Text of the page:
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Challenges and advanced concepts for the assessment of learning and memory function in mice

Lang, Benjamin; Kahnau, Pia; Hohlbaum, Katharina; Mieske, Paul; Andresen, Niek P.; Boon, Marcus N.; Thöne-Reineke, Christa; Lewejohann, Lars; Diederich, Kai

The mechanisms underlying the formation and retrieval of memories are still an active area of research and discussion. Manifold models have been proposed and refined over the years, with most assuming a dichotomy between memory processes involving non-conscious and conscious mechanisms. Despite our incomplete understanding of the underlying mechanisms, tests of memory and learning count among the most performed behavioral experiments. Here, we will discuss available protocols for testing learning and memory using the example of the most prevalent animal species in research, the laboratory mouse. A wide range of protocols has been developed in mice to test, e.g., object recognition, spatial learning, procedural memory, sequential problem solving, operant- and fear conditioning, and social recognition. Those assays are carried out with individual subjects in apparatuses such as arenas and mazes, which allow for a high degree of standardization across laboratories and straightforward data interpretation but are not without caveats and limitations. In animal research, there is growing concern about the translatability of study results and animal welfare, leading to novel approaches beyond established protocols. Here, we present some of the more recent developments and more advanced concepts in learning and memory testing, such as multi-step sequential lockboxes, assays involving groups of animals, as well as home cage-based assays supported by automated tracking solutions; and weight their potential and limitations against those of established paradigms. Shifting the focus of learning tests from the classical experimental chamber to settings which are more natural for rodents comes with a new set of challenges for behavioral researchers, but also offers the opportunity to understand memory formation and retrieval in a more conclusive way than has been attainable with conventional test protocols. We predict and embrace an increase in studies relying on methods involving a higher degree of automatization, more naturalistic- and home cage-based experimental setting as well as more integrated learning tasks in the future. We are confident these trends are suited to alleviate the burden on animal subjects and improve study designs in memory research.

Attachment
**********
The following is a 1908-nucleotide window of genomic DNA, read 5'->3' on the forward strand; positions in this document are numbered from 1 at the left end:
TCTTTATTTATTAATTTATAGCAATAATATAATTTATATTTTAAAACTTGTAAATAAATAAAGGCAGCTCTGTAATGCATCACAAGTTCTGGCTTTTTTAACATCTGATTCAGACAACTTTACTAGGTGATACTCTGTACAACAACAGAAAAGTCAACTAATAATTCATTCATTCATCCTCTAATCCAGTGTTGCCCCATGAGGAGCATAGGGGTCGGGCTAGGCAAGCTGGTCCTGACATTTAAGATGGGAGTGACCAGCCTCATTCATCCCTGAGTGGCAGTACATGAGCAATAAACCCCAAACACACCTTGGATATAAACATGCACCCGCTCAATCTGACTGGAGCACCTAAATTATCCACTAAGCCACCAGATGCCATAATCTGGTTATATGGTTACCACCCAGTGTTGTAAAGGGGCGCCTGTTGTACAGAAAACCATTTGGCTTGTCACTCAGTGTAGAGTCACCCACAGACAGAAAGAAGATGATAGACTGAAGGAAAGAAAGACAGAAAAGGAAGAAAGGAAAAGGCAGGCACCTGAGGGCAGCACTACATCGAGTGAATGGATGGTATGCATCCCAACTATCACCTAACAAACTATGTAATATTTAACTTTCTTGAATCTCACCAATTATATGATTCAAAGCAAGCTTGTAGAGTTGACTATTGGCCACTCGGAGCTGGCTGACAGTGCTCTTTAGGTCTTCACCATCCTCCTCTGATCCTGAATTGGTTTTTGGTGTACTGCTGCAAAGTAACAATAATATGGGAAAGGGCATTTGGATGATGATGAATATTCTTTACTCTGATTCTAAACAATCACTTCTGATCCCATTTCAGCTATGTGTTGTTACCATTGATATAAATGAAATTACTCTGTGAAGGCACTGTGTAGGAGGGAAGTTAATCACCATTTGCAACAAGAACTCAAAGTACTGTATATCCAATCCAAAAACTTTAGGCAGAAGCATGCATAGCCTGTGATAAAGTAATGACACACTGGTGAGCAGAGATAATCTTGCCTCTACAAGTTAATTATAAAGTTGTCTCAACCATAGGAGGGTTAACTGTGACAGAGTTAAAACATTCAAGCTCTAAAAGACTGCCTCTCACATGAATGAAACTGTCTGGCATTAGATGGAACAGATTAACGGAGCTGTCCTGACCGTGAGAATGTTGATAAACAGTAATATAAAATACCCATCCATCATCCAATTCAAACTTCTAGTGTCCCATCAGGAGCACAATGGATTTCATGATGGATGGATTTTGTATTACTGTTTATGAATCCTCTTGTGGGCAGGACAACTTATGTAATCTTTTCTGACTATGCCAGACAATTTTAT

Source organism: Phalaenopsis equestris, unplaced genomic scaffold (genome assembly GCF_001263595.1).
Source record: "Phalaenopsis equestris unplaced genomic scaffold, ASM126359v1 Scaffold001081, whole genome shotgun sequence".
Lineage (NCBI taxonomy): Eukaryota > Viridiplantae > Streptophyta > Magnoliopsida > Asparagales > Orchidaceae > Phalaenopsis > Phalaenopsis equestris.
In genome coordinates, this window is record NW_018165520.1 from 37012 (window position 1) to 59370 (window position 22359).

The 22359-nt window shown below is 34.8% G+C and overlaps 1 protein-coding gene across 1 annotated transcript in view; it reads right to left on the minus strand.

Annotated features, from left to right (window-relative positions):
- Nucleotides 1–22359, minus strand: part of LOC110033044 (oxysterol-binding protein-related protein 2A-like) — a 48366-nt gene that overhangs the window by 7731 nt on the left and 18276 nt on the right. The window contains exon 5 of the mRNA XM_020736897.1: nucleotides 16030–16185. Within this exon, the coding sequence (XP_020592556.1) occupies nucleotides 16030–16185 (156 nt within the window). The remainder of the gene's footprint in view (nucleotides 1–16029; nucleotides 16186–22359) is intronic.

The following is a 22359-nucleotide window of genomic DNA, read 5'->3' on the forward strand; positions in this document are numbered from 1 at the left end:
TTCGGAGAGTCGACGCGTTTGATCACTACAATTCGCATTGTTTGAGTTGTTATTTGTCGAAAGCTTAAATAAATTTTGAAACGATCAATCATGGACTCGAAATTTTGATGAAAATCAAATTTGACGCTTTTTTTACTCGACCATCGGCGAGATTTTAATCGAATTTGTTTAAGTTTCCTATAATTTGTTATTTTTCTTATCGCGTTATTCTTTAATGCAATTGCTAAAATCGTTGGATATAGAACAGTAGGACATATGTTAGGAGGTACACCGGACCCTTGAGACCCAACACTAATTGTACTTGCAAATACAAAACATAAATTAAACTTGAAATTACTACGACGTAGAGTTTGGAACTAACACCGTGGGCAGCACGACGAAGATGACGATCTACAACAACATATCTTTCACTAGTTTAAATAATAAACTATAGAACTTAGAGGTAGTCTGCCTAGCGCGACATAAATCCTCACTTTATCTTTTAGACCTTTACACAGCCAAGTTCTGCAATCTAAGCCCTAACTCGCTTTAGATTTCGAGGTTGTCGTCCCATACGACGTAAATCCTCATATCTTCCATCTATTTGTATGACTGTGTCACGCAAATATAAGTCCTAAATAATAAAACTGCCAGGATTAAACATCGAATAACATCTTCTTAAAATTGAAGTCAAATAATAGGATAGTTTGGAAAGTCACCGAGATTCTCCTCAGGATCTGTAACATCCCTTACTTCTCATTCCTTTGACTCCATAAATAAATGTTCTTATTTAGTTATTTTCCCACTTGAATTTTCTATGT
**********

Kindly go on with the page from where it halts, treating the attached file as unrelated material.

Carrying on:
Published in: Frontiers in Behavioral Neuroscience, 10.3389/fnbeh.2023.1230082, Frontiers